What I’ve been reading: The Obelisk Gate and Orleans

obelisk-gateThe Obelisk Gate by N.K. Jemisin. I thought The Fifth Season was one of the most exciting books to come out in the SFF genre in a long time, both thematically and from a craft perspective. It was also one of the most emotionally challenging books I had read in a long time for many obvious reasons, but the hardest part for me were the descriptions of child abuse. It would be hard to top all of that, and I don’t think The Obelisk Gate managed. I also had to put it down for a long time because of something Essun does fairly late in the book. I could deal with her being a mass murderer several times over, but not this very intimate betrayal. More than everything, this book seemed to be about coping mechanisms, how they help people survive and how they brutalize the people who use them and wield them against other people in their quest for survival.

orleansOrleans by Sherri L. Smith. I can read most dystopias/post-apocalyptic stories without a problem because they are more like fables than anything else, but some are too real and hard for me to read (like The Handmaid’s Tale, which I will never re-read). This story of a young black woman in a post-hurricane, post new epidemic New Orleans was one of the ones that seems too real and too possible. It’s a tough read but good in a heart-wrenching way, though I was not a fan of the ending.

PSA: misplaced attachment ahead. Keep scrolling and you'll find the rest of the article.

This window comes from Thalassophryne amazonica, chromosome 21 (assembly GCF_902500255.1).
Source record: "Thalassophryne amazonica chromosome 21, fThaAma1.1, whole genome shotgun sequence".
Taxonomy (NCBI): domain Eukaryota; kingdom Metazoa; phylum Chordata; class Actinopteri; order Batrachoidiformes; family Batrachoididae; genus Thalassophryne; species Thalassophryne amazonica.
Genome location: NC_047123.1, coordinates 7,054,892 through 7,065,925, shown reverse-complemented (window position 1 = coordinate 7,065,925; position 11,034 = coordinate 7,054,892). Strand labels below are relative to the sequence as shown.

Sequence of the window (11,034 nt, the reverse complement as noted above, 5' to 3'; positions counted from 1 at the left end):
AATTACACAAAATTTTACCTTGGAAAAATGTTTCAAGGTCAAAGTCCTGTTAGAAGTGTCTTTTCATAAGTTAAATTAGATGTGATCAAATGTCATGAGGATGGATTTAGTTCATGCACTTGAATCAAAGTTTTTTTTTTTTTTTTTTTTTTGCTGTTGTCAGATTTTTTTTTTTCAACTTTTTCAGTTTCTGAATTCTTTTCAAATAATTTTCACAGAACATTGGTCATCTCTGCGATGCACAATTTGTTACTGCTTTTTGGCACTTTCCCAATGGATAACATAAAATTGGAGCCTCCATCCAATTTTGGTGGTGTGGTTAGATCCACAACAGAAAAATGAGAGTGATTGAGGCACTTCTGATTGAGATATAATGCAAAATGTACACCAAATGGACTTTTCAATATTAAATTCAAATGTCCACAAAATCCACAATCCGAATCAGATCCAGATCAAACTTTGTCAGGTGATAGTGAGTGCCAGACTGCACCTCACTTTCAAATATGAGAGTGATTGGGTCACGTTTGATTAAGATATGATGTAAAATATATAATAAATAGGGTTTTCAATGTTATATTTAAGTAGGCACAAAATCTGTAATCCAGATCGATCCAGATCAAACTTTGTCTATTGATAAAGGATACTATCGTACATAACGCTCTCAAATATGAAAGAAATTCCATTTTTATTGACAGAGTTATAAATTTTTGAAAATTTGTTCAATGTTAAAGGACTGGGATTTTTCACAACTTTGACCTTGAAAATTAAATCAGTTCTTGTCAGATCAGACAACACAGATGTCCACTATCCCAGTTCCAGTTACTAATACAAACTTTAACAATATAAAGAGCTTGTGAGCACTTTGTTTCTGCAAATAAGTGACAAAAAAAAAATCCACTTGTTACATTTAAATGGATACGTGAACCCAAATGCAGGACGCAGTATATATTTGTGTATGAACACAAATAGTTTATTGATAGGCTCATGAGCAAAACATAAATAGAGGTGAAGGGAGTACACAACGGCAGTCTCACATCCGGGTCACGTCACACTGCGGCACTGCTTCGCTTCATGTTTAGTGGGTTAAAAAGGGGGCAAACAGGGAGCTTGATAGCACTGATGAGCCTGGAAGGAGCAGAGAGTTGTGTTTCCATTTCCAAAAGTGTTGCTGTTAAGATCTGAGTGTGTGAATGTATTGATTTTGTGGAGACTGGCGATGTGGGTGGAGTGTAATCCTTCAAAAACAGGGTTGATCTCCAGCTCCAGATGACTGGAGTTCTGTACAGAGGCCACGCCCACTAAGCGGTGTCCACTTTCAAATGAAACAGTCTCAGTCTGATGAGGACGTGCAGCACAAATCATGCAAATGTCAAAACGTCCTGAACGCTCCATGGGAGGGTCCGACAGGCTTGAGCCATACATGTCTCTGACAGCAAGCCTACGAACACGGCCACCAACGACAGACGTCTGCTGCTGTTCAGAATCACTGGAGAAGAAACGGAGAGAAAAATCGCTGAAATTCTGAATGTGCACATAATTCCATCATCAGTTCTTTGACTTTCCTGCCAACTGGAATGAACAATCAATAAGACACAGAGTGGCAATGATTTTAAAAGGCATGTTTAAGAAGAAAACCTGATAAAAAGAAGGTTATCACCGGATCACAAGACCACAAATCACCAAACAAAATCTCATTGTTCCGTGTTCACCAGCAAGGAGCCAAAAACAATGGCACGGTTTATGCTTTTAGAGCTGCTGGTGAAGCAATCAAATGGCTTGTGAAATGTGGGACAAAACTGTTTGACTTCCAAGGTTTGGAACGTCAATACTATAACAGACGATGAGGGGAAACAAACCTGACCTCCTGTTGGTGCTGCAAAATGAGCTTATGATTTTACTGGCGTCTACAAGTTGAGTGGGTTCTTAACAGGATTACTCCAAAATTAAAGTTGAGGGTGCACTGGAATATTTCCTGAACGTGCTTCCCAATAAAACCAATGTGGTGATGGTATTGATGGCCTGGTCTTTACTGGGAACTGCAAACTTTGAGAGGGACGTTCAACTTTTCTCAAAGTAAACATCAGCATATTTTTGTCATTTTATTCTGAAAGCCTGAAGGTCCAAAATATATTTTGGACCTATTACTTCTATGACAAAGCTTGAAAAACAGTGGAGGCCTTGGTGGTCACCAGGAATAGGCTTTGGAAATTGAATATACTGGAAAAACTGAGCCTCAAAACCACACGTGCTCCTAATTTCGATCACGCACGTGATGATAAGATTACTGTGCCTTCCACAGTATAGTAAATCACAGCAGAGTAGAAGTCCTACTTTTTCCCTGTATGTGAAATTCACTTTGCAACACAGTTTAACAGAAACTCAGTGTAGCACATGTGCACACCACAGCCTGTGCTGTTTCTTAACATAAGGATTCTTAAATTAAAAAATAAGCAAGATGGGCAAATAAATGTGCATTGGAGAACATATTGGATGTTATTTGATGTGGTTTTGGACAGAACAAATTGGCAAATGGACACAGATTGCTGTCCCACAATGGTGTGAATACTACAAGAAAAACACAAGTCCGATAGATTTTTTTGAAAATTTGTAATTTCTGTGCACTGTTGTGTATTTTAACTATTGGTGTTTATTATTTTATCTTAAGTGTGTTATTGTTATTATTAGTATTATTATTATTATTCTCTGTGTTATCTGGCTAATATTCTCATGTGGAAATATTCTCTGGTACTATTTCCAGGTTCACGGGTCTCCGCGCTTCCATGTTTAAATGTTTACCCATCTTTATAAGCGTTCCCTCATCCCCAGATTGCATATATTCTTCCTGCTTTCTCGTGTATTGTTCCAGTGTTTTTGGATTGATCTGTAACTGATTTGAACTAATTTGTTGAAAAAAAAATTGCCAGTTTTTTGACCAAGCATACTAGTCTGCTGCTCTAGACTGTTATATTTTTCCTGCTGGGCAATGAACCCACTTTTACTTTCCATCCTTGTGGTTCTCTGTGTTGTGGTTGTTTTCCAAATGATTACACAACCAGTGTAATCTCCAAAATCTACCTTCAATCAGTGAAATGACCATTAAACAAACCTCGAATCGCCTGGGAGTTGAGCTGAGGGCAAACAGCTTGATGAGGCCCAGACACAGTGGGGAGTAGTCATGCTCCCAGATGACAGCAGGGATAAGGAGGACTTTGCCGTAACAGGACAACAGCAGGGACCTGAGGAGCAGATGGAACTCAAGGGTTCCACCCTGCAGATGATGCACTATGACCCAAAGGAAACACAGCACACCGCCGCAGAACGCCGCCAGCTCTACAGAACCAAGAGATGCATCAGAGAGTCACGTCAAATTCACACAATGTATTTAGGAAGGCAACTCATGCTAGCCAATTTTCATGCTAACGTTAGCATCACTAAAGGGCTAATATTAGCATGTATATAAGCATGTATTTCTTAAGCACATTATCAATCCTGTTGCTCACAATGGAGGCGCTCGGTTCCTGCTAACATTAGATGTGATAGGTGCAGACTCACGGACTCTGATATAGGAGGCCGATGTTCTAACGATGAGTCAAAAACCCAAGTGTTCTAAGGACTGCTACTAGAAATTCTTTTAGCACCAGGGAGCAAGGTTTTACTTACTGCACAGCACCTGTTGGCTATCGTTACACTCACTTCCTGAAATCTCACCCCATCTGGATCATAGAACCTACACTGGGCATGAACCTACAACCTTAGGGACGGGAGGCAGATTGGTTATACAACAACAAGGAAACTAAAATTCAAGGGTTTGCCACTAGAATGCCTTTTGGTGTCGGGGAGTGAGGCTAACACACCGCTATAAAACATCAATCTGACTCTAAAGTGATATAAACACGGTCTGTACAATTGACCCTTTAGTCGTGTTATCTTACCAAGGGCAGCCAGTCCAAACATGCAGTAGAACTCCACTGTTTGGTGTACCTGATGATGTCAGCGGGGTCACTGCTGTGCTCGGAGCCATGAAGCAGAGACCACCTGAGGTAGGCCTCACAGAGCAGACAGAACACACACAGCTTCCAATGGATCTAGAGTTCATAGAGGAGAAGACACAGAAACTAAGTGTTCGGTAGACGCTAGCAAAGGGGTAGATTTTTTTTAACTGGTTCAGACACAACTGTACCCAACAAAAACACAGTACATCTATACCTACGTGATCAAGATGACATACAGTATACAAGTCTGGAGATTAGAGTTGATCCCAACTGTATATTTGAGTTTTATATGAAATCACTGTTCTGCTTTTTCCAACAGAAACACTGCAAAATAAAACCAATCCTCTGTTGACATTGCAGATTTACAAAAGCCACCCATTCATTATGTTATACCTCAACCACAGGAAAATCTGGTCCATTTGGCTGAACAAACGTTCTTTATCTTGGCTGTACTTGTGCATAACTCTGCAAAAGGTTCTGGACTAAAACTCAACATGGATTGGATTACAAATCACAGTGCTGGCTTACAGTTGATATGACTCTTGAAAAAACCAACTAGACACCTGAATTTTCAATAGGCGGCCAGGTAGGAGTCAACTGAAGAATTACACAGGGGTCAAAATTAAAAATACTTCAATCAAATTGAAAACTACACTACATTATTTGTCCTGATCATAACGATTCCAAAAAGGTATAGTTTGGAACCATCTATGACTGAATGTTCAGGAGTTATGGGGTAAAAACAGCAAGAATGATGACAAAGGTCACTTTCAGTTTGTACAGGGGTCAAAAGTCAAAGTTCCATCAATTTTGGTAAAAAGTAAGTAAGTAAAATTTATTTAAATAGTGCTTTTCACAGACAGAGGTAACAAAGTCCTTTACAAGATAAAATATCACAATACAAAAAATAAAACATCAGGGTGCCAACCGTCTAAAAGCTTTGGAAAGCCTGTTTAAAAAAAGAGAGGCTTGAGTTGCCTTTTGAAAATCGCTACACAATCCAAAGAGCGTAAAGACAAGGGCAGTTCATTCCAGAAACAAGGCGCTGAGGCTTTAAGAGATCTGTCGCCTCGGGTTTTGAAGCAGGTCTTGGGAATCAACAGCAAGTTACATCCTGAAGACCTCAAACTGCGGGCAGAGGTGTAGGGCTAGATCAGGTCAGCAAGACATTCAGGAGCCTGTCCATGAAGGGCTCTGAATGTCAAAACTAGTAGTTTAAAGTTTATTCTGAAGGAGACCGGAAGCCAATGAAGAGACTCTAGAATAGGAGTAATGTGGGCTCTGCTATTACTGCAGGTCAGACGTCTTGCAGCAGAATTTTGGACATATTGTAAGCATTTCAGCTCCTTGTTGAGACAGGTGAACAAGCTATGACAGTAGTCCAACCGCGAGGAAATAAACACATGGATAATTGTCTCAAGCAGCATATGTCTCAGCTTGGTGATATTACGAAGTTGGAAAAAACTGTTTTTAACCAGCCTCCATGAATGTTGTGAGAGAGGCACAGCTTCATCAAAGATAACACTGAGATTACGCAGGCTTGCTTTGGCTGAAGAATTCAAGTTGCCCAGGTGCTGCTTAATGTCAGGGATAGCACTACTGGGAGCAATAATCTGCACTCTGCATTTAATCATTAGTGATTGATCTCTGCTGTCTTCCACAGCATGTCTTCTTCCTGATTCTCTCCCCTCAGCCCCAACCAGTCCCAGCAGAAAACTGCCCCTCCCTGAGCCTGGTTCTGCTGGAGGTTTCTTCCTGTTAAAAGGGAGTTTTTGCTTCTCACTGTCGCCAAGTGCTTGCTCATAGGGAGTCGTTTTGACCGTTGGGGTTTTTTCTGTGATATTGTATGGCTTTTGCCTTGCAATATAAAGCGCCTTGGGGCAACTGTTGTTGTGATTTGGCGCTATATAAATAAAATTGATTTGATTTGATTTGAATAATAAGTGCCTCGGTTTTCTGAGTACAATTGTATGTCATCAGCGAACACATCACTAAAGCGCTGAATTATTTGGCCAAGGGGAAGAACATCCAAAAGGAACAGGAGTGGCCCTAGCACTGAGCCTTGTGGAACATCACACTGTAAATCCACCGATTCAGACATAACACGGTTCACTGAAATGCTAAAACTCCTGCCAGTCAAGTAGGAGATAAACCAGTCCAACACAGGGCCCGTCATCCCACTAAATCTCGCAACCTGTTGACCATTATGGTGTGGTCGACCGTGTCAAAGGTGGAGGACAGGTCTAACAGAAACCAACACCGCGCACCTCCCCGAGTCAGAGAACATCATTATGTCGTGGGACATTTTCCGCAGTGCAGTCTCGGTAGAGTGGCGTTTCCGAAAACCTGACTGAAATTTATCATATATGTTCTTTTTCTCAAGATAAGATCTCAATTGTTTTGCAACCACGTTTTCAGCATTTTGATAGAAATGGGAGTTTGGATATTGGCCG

Reading Diversely 2016 Check-in

I’ve read 43 books so far in 2016.

23 books by white women

4 by white men

9 by women of color

7 by men of color

That’s about 37% authors of color. And 63% white authors.

Better.

If I look at new books only, that’s 15 books by white women, 2 by white men, and still 9 by women of color and 7 by men of color. So I’m almost 50-50 in the the new-to-me books but when I’m re-reading (for comfort and/or writing books) most of those are by white authors.

Reading Diversely 2015 Summary

My last few posts before my inadvertent blog hiatus were about K.T. Bradford’s article on xojane I Challenge You to Stop Reading White, Straight, Cis Male Authors for One Year. My version was to be more aware of what I was reading and to consciously chose to read more writers of color.

I did … not do great in 2015. It would be really easy to kind of slink my way out of saying so and just drop the topic (as with so many intentions when it comes to blogging that kind of disappear). But, I think it’s important to not do that. I consider myself one of those thoughtful, anti-racist white people, and I’m still not doing so great. It takes effort for me to not read just white women with a smattering of white men. I’m not saying it’s hard. This is not rocket science. But it does take change. It does take listening to voices I didn’t realize I wasn’t listening to, just to find the kinds of books that I want to read written by people of color. And sometimes it means reading books that I’m not sure I want to read but trying anyway.